The finish-machined semiconductor wafer according to the invention, for example after fine polishing, has an excellent local flatness (nanotopology). The invention therefore also relates to a semiconductor wafer with a maximum unevenness on the wafer front surface of less than 20 nm in any desired measurement field of a size of 2 mm×2 mm and of less than 50 nm in any desired measurement field with a size of 10 mm×10 mm.
Consequently, the wafer is particularly suitable for subsequent further processing with a high yield to form particularly high-quality components which have been produced using the CMP process. This CMP process reacts particularly critically to residual unevenness in the abovementioned short range.
The process according to the invention also leads to a good nanotopology in particular if in step a), during cutting of the semiconductor ingot using a wire saw (multi-wire slicing, MWS), the saw wire breaks and therefore has to be replaced by a new wire. After cutting, this leads to a noticeable step in the thickness profile of the wafers. According to the prior art, “wire-breakage” wafers of this type cannot be used for high-grade applications and are generally scrapped, with correspondingly serious consequences for the overall production costs, since a broken wire always affects all the wafers in a sawn batch, i.e. approximately 200 to 300 wafers simultaneously. The process according to the invention is able to process even these wafers into high-quality end products.
A further particularly advantageous property of the semiconductor wafers which have been produced in accordance with the invention is their high flatness all the way to the outermost edge. In particular, they have good geometry characteristics even for the edge region which has previously been excluded when assessing the wafer surface (edge exclusion, EE). Currently, the edge exclusion is typically 3 mm. In the semiconductor wafers which are produced according to the invention, the quality deteriorates only slightly as the size of the specified surface area increases—for example to edge exclusions of 2 mm (expected standard), 1 mm (future) and 0.5 mm.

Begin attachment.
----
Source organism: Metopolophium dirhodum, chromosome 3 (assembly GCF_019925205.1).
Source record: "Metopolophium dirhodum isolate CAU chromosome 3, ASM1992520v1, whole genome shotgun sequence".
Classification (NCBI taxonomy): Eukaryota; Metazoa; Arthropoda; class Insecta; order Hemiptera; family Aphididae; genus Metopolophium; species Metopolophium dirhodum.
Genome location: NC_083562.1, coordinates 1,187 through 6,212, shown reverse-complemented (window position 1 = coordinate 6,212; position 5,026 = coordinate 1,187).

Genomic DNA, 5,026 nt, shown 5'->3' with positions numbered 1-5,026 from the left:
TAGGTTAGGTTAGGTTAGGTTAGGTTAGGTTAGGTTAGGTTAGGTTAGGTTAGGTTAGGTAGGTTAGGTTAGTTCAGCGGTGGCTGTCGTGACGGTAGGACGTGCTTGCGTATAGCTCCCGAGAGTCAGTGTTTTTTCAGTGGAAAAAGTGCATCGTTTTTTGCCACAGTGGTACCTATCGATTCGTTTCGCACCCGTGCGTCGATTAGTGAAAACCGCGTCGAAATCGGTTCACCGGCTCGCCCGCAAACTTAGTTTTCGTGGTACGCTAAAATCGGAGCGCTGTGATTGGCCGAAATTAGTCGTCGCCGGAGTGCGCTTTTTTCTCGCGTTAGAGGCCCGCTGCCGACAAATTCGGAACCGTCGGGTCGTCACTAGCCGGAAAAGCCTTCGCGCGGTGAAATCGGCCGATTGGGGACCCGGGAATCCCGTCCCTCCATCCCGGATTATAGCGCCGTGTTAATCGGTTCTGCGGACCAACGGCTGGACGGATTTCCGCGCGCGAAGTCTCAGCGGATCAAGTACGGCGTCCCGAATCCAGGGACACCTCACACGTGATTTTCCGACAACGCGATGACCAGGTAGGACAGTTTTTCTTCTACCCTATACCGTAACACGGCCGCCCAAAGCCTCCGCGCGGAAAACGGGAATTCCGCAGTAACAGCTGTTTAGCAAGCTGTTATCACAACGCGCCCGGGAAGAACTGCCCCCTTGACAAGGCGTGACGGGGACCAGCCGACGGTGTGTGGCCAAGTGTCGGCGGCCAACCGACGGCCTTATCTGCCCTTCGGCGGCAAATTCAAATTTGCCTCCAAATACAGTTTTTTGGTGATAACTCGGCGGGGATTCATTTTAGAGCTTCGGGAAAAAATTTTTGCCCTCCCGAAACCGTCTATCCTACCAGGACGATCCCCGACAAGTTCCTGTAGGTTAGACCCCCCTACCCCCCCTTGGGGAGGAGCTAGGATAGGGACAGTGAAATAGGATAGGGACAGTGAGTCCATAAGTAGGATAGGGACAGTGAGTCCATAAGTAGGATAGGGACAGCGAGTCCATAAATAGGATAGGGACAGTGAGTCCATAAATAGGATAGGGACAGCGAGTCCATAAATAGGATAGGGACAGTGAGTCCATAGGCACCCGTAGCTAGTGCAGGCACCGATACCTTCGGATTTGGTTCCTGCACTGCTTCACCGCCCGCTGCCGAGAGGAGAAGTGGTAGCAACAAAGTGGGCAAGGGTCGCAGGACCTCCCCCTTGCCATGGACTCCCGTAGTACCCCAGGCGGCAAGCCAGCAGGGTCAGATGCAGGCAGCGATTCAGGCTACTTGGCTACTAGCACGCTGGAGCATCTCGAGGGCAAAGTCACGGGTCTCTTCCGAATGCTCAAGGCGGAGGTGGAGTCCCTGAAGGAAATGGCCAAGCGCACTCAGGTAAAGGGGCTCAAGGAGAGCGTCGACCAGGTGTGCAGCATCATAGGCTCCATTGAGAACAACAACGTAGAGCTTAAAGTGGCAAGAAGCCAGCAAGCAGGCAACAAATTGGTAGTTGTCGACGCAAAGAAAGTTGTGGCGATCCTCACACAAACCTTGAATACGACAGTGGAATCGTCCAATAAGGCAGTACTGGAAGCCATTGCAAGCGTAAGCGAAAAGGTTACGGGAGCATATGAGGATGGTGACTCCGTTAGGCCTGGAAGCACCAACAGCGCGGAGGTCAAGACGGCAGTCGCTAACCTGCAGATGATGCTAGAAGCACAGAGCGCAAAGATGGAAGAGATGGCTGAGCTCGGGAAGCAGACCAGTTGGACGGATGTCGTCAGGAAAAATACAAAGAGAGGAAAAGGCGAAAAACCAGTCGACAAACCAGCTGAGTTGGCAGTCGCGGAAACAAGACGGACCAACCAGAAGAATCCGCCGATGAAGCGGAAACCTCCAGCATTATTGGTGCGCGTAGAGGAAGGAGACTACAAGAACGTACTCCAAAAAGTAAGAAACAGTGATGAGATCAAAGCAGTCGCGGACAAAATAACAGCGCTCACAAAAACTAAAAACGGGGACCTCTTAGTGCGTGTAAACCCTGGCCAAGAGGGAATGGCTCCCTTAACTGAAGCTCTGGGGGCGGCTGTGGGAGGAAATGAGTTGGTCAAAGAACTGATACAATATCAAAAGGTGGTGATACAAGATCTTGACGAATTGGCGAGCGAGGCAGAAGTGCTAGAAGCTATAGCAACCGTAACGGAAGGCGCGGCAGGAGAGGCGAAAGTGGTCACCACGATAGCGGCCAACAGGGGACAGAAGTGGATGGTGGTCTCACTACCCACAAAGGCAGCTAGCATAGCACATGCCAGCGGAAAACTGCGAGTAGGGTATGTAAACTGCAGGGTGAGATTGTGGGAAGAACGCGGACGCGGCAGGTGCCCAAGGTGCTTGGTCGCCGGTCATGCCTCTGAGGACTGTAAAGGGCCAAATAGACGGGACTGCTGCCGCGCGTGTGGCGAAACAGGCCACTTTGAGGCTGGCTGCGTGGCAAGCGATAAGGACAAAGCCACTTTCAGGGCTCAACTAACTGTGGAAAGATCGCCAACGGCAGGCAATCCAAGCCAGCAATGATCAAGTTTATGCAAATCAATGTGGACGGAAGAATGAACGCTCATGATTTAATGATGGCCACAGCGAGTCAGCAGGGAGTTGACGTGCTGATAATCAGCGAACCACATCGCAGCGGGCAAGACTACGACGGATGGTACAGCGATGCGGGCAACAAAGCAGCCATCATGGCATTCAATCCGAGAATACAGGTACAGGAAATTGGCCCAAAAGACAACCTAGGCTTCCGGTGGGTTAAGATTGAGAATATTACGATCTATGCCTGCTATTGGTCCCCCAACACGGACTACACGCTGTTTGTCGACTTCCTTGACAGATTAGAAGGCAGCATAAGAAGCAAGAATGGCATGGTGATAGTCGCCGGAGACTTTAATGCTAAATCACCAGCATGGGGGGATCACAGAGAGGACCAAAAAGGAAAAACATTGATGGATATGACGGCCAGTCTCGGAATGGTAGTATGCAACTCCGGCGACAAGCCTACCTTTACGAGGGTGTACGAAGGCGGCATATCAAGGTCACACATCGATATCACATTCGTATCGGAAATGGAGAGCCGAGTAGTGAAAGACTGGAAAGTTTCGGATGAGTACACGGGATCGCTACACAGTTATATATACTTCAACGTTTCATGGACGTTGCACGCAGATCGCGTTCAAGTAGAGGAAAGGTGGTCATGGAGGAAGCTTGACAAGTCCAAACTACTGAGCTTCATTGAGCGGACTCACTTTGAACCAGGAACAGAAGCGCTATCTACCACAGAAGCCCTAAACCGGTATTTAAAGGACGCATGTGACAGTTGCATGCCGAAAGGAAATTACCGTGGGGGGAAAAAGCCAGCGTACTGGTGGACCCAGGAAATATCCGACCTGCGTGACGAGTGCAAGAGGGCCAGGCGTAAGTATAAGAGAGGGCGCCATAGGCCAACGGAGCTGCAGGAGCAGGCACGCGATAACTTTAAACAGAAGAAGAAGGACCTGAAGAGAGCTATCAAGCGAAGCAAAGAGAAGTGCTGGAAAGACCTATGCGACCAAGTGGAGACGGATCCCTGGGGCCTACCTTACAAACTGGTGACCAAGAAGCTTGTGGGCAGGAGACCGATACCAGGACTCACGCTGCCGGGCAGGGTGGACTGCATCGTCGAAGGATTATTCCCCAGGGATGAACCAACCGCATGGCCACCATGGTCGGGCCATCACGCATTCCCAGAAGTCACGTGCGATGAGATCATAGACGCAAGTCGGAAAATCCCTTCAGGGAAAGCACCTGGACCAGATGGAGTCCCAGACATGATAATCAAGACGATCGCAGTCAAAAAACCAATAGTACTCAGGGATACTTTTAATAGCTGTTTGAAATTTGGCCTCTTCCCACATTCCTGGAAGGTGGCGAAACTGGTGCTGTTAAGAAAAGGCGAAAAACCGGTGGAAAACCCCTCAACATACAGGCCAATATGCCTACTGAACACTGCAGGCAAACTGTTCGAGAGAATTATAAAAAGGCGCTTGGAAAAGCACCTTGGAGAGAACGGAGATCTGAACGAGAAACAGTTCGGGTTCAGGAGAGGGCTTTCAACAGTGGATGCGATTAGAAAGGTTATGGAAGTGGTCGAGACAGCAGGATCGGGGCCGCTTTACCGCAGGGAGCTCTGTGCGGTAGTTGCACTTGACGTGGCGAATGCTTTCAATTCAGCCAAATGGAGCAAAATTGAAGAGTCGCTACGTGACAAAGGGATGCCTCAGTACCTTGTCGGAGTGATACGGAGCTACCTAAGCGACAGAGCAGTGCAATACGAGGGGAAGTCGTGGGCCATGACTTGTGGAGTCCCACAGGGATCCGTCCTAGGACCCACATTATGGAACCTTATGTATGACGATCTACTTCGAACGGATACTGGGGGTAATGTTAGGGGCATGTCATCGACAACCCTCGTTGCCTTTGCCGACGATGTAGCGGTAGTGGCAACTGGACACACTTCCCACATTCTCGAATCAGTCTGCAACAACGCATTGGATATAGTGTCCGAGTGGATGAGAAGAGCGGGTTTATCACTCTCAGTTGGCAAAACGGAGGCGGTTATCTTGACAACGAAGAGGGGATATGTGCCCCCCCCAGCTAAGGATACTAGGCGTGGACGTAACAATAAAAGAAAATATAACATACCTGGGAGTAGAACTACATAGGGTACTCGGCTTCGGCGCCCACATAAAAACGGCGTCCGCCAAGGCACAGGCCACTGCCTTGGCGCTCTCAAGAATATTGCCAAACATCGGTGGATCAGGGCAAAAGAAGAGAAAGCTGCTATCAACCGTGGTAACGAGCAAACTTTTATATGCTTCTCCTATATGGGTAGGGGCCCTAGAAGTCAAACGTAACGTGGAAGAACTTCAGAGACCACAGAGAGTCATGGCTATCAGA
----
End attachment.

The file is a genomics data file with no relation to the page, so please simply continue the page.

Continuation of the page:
In particular, the wafers which are produced in accordance with the invention do not have any “edge drop”, i.e. do not have any convexity or narrowing of the thickness toward the edge of the wafers. In the case of SSG or 2×SSG, the large grinding-disk diameters which are required for those processes cause an edge drop of this type to occur. The diameters of the grinding disks used in SSG are typically greater than the diameters of the semiconductor wafers which are machined. This is necessary in order to approach the ideal of a cutting path which runs as far as possible in a straight line over the diameter of the wafer. This counteracts the instability caused by the nonuniform introduction of force during grinding as a result of the offset in the axes of the chuck and the grinding spindle. Accordingly, the large grinding disk which is required for SSG grinds almost vertically into the wafer surface over the edge of the wafer. Vertical, rapid grinding engagement at the wafer surface leads to microscopic edge flaking at the structurally weaker edge.
Moreover, SSG, as a result of the grinding kinematics of what is known as track-grinding (parallel grinding marks which do not cross one another), leads to weakening of the crystal lattice at the wafer edge, and this weakening, during the subsequent machining, for example by chemical etching or chemical mechanical polishing, causes increased amounts of material to be removed at the wafer edge.
In the case of SSG, the non-crossing, radial track-grinding is usually forcibly imposed by concave clamping of the workpiece on the slightly convex chuck and corresponding slight inclination of the chuck or spindle axis with respect to one another. In principle, cross-grinding is also possible with SSG. However, this is disadvantageous, since the chuck/spindle axial offset and the resulting inherent tendency to instability means that even less uniform engagement, with vibrations, stick-and-slip, etc. would occur than when operating with a deliberately preimposed orientation of the axes.
However, in the case of DDG it is advantageously possible for smaller grinding disks, with diameters in the region of half the diameter of the semiconductor wafers being machined, to be used. This is possible because the axes of both grinding-wheel spindles are precisely aligned with one another (collinearity) and, unlike in SSG, all the forces are precisely compensated for in the case of DDG. This leads to the abrasive bodies grinding into the wafer surface almost parallel to the edge of the wafer and therefore very gently, at small grinding angles. This reduces the likelihood of microflakes at the edge. Moreover, cross-grinding of the DDG means that there is no crystallographically preferential crystal-lattice damage with inhomogeneous removal of material during subsequent steps in the edge region.